[PAGE] [PAGE] [PAGE] [SWITCH] Once upon a time a nice little girl lived in a country village, and she was the sweetest creature that ever was seen; her mother loved her with great fondness, and her grandmother doted on her still more. A pretty red-coloured hood had been made for the little girl, which so much became her, that every one called her Little Red Riding-Hood.

One day, her mother having made some cheesecakes, said to her:

"Go, my child, and see how your grandmother [PAGE] [PAGE] [PAGE] [PAGE] [PAGE] [PAGE] does, for I hear she is ill; carry her some of these cakes, and a little pot of butter."

Little Red Riding-Hood immediately set out, with a basket filled with the cakes and the pot of butter, for the grandmother's house, which was in a village a little distant from her mother's.

[SWITCH] As she was crossing a wood, which lay in her road, she met a Wolf, who had a great mind to eat her up, but dared not indulge his wicked wish, because of some woodcutters who were at work near them in the forest.

He ventured, however, to ask her whither she was going.

The little girl, not knowing how dangerous it was to talk to a wolf, replied:

"I am going to see my grandmamma, and carry her these cakes and a pot of butter."

[PAGE] [PAGE] [PAGE] "Does she live far off?" said the Wolf.

"Oh, yes," answered Little Red Riding-Hood, "beyond the mill you see yonder, at the first house in the village."

"Well," said the Wolf, "I will go and see her too; I will take this way, and you take that, and let us see which will be there the soonest."

The Wolf set out, running as fast as he could, and taking the nearest way; while the little girl took the longest, and amused herself as she went, with gathering nuts, running after butterflies, and making nosegays of such flowers as she found within her reach.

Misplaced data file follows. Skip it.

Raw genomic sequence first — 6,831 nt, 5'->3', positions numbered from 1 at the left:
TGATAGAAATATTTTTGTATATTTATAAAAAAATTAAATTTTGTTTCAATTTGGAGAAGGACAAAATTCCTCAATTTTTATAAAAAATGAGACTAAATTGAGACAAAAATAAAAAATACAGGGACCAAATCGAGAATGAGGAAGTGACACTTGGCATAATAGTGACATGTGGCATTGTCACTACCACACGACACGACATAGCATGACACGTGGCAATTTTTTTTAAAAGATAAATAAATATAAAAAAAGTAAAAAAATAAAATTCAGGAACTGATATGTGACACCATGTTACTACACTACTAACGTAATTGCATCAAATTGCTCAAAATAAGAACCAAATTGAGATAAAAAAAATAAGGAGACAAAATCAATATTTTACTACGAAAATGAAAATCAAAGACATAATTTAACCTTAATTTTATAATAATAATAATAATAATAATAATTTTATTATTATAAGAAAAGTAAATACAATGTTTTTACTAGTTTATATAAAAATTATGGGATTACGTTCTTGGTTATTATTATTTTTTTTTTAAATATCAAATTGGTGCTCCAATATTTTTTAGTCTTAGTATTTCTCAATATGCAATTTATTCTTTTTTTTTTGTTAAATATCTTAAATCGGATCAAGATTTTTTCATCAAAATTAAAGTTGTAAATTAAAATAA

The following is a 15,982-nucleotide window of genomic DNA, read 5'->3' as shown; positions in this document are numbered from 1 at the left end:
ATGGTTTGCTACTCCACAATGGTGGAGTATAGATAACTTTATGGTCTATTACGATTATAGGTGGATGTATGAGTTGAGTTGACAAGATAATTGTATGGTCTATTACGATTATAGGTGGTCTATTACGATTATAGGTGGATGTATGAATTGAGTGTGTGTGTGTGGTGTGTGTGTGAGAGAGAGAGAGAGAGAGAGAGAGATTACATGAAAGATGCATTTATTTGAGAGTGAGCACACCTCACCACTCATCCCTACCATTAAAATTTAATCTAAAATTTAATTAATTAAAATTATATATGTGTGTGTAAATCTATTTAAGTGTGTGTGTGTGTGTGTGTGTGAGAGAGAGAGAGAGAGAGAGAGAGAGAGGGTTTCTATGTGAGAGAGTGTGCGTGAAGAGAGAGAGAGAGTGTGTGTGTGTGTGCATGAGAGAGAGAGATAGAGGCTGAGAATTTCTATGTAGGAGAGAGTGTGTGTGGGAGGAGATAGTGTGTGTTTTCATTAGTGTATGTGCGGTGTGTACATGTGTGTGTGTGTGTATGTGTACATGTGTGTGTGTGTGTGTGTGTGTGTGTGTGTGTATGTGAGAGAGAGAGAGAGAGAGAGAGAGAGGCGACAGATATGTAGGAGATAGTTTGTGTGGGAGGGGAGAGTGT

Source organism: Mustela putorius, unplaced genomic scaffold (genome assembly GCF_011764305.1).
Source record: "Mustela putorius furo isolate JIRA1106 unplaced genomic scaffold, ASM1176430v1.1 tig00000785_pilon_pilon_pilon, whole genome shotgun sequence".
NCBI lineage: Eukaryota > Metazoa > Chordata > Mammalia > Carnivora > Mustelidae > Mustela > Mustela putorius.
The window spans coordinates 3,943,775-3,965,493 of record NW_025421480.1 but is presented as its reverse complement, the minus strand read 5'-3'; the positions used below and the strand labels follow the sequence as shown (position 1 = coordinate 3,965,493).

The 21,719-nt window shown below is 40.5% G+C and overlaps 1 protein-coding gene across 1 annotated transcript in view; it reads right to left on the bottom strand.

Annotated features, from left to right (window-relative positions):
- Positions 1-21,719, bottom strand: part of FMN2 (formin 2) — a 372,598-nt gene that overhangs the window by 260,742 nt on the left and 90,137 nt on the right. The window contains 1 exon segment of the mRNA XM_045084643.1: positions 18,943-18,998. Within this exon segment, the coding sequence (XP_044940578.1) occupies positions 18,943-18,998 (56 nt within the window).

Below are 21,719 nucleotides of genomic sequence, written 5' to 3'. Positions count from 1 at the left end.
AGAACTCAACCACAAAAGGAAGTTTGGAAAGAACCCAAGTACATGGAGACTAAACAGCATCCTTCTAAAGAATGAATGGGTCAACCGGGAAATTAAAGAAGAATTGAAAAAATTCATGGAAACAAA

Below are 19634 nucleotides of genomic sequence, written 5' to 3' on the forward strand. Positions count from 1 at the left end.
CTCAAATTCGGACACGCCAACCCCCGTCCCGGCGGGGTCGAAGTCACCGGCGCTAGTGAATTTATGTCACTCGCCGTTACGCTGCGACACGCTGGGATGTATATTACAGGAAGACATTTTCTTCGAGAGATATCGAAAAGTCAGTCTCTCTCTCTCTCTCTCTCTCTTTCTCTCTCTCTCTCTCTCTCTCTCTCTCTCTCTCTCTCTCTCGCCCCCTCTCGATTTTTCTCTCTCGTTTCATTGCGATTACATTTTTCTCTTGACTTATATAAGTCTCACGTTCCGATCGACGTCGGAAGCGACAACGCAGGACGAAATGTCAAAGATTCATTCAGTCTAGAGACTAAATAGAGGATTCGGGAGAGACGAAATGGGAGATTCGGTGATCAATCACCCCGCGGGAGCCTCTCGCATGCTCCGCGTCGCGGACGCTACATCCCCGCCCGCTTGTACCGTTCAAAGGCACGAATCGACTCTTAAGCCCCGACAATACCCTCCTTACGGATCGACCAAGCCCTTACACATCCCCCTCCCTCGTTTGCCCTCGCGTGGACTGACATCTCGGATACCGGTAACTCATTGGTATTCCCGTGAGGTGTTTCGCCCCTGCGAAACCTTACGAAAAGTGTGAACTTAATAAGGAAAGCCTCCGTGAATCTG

[SWITCH] The Wolf soon arrived at the dwelling of the Grandmother, and knocked at the door.

"Who is there?" said the old woman.

"It is your grandchild, Little Red Riding- [PAGE] [PAGE] [PAGE] [PAGE] [PAGE] [PAGE] [PAGE] Hood," replied the Wolf, in the voice of the little girl; "I have brought you some cheesecakes, and a little pot of butter, that mamma has sent you."

The good old woman, who was ill in bed, then called out,

"Pull the bobbin, and the latch will go up."

The Wolf pulled the bobbin, and the door opened. He sprung upon the poor old grandmother, and ate her up in a few minutes, for it was three days since he had tasted any food.

The Wolf then shut the door, and laid himself down in the bed, and waited for little Red Riding-Hood, who very soon after reached the door.

[SWITCH] Tap, tap!

"Who is there?"

[PAGE] [PAGE] [PAGE] She was at first a little frightened at the hoarse voice of the Wolf, but believing her grandmother had got a cold, she answered:

"It is your grandchild, Little Red Riding-Hood. Mamma has sent you some cheesecakes, and a little pot of butter."

The Wolf called out, softening his voice:

"Pull the bobbin, and the latch will go up." Little Red Riding-Hood pulled the bobbin, and the door opened.

When she came into the room, the Wolf, hiding himself under the bed-clothes, said to her, trying all he could to speak in a feeble voice, "Put the basket, my child, on the stool, take off your clothes, and come into bed with me."

Little Red Riding-Hood accordingly undressed herself, and stepped into bed; where, wondering [PAGE] [PAGE] [PAGE] [PAGE] [PAGE] [PAGE] to see how her grandmother looked in her nightclothes, she said to her:

[SWITCH] "Grandmamma, what great arms you have got!"

"The better to hug thee, my child."

"Grandmamma, what great ears you have got!"

"The better to hear thee, my child."

"Grandmamma, what great teeth you have got!"

"They are to eat thee up:" and, saying these words, the wicked Wolf fell upon poor Little Red Riding-Hood, and ate her up at a few mouthfuls. [PAGE] [PAGE] [PAGE] [PAGE]